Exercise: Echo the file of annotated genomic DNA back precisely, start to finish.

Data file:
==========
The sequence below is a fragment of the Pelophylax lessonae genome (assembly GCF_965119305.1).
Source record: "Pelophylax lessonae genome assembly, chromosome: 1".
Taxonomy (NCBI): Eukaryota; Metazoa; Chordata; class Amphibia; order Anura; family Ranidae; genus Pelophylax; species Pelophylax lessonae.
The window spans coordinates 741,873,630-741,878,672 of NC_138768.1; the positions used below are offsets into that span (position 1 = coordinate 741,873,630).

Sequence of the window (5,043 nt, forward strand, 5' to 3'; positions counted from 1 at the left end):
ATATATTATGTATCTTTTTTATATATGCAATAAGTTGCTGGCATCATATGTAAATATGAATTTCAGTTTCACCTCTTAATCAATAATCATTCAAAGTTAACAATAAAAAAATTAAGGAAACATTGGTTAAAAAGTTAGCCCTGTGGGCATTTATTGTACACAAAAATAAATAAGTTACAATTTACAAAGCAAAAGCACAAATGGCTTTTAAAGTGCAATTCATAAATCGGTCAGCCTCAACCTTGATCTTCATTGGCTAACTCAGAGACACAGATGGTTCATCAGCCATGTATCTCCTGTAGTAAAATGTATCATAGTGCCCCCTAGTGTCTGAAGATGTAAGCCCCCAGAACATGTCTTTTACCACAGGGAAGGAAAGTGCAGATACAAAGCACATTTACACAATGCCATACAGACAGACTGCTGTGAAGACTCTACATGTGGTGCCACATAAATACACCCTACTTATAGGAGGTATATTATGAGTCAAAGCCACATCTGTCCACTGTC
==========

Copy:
The sequence below is a fragment of the Pelophylax lessonae genome (assembly GCF_965119305.1).
Source record: "Pelophylax lessonae genome assembly, chromosome: 1".
Taxonomy (NCBI): Eukaryota; Metazoa; Chordata; class Amphibia; order Anura; family Ranidae; genus Pelophylax; species Pelophylax lessonae.
The window spans coordinates 741,873,630-741,878,672 of NC_138768.1; the positions used below are offsets into that span (position 1 = coordinate 741,873,630).

Sequence of the window (5,043 nt, forward strand, 5' to 3'; positions counted from 1 at the left end):
ATATATTATGTATCTTTTTTATATATGCAATAAGTTGCTGGCATCATATGTAAATATGAATTTCAGTTTCACCTCTTAATCAATAATCATTCAAAGTTAACAATAAAAAAATTAAGGAAACATTGGTTAAAAAGTTAGCCCTGTGGGCATTTATTGTACACAAAAATAAATAAGTTACAATTTACAAAGCAAAAGCACAAATGGCTTTTAAAGTGCAATTCATAAATCGGTCAGCCTCAACCTTGATCTTCATTGGCTAACTCAGAGACACAGATGGTTCATCAGCCATGTATCTCCTGTAGTAAAATGTATCATAGTGCCCCCTAGTGTCTGAAGATGTAAGCCCCCAGAACATGTCTTTTACCACAGGGAAGGAAAGTGCAGATACAAAGCACATTTACACAATGCCATACAGACAGACTGCTGTGAAGACTCTACATGTGGTGCCACATAAATACACCCTACTTATAGGAGGTATATTATGAGTCAAAGCCACATCTGTCCACTGTC